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Mahishasur martyrdom day at JNU "misuse" of freedom of speech? HRD minister Smriti Irani triggers hornet's nest

BJP MP Udit Raj at 2013 JNU Mahishasur martyrdom function 
By Our Representative
Union human resources minister Smriti Irani may have triggered hornet’s nest by declaring in Parliament on February 24 that celebrating Mahishasura martyrdom day in Jawaharlal Nehru University (JNU) on October 4, 2014 was misuse of the “freedom of speech”. From early indications, reactions are likely to be sharp, especially among Dalits, Adivasis and Other Backward Classes (OBCs).
Wanting to know “who wants to have this discussion”, she called the event a reflection of “depraved mentality”, reading out even as reading out from a JNU pamphlet, which called “Mahishasura a brave self-respecting leader”.
Human rights portal www.indiaresists.com has reproduced an article by multimedia journal Pramod Ranjan, appearing in e-journal www.forwardpress.in, pointing towards the tradition of Mahishasur prevailing across India.
Involved in editing a book, “Mahishasur Movement: Debrahmanising a Myth”, Ranjan says, citing historian DD Kosambi, says Mahishasur’s “realm” exists in Mahoba in Bundelkhand, where he went on October 2 last year to find that “Mahishasur’s memories still survive in the folk traditions here.”
Ranjan says, Mahishasur is also “known as Maikasur, Kaaras Dev, Gwal Baba, etc. in this area”, adding, “Almost every village in Mahoba has a place for him. There are no idols of Mahishasur, only raised platforms made of clay. Unlike in the Brahmanical tradition, Mahishasur does not live in temples. He lives on clay platforms under the open sky.”
Ranjan points out, “Traditions related to Mahishasur are alive in almost all parts of the country. For the past few years, Bahujans are attempting to revive their myths and traditions. This year, writers and intellectuals came together in Mysore to begin a campaign for restoring Mahishasur’s lost honour.”
Mahishasur temple, Kulpahad, Lucknow district, UP
Ranjan says there is a “Mahishasur temple at Chauka Sora village, about 70 km from Mahoba in Bundelkhand”, which is under Archaeological Survey of India (ASI) protection.” It is quite a different thing that, he adds, ASI has “not yet determined the period of its construction.”
Ranjan provides several legends prevailing about Mahishasur in the region – at Keerat Sagar, near Mahoba, where there is a “sthan” of Mahishasur, the legend has it that Mahishasur cures sick animals. “When an animal starts giving milk, it is first offered to Mahishasur”, he says, adding, “The pastoral and agricultural castes of Mahoba regard Mahishasur as their ancestor.”
Ranjan also found “sthan “of Mahishasur at Mohari village, as Gokhaar Pahad, at Ramnagar in Charkhari, even as pointing out that, following a handful of JNU students celebrating on October 25, 2011 “the movement would spread like wildfire.”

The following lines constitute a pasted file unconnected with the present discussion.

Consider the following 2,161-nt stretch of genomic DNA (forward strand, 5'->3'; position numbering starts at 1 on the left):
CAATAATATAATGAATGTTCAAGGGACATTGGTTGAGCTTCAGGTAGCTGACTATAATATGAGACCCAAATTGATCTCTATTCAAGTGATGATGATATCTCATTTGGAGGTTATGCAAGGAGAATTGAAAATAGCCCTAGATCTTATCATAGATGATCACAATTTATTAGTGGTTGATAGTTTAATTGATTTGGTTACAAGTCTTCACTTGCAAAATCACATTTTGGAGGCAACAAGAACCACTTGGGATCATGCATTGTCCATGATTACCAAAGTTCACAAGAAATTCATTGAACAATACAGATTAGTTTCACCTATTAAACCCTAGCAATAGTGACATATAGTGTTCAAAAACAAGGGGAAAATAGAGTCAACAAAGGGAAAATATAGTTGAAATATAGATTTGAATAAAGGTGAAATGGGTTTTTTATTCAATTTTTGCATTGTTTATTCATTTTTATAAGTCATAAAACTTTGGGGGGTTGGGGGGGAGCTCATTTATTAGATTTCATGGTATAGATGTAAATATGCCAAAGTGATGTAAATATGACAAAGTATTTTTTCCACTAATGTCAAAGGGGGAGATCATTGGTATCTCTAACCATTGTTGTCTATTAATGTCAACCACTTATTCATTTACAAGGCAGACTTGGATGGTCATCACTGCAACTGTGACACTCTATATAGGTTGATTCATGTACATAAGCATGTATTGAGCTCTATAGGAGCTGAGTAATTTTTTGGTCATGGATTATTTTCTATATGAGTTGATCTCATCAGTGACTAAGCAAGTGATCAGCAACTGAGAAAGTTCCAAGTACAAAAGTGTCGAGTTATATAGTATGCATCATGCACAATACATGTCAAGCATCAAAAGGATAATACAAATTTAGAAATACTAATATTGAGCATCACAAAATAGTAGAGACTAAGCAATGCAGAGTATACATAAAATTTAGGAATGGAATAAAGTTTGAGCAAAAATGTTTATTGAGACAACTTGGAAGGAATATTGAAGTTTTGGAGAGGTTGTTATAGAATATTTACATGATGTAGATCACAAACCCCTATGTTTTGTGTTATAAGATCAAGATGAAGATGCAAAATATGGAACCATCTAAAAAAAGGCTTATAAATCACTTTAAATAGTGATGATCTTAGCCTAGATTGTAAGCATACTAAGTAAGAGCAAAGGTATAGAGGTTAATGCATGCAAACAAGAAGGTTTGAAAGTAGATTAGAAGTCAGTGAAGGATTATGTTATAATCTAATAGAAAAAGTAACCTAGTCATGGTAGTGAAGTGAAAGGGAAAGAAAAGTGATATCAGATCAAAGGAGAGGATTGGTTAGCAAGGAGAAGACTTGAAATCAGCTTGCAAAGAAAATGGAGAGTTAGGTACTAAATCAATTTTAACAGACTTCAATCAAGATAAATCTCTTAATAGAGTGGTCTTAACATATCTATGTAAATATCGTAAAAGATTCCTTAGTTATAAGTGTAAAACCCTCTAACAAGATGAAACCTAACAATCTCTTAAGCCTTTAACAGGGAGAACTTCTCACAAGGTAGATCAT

He says, “In just four years, these events have not only created a nationwide stir but have provided a common basis for unity between Tribals, OBCs and Dalits”, adding, in 2015, it was “celebrated at more than 300 locations in the country”, especially in West Bengal, Jharkhand, Uttar Pradesh and Bihar. crossing the “country’s borders and reached Nepal.”
“The size of the events, which went unnoticed by the mainstream media, ranged from 10-15 enthusiastic youths holding placards to huge public meetings attended by 1,000-20,000 people. These events clearly show that through them, the Dalit identities of India are writing their new cultural history”, he adds.
Ranjan notes, “Those who celebrate Mahishasur Day say it was a battle between the Aryans and the non-Aryans, and as non-Aryans, Mahishasur is their ancestor and hero.” He calls Mahishasur the “mythical hero and god of the tribals”, considered “a martyr by members of the deprived Bahujan communities like Yadav, Kushwaha, Kumhar, Kurmi, Nishad, Manjhi, Rajak and Ravidas.”

Comments

Vishwa said…
I think foreign powers are ruling India still. The whole point of Smriti was not to oppose Mahishasur. But her pride was hurt when on that day "students" depicted Durga in a demeaning manner. Actually that demeaning story was put forth by neither students nor the politicians, its some christian magazine (nothing to do with Hinduism). Her concern was 2 points:
1. Why did you promote demeaning Durga? Do you have proof that Durga was a under cover agent who is sent to Kill Mahishasur and flirts and lures him?
2. Why a student say that? Obvious he is fed with such ideologies. Who does so
in a campus? Why cant you feed a more moral and powerful thoughts in students than this silly shit?

Ultimately its 2 dogs fighting (one pro Hindu and other anti nationals here in todays discussion) and some forign power is feedings stories on either sides through magazines with a strategy to divide them..... realize at least now!!

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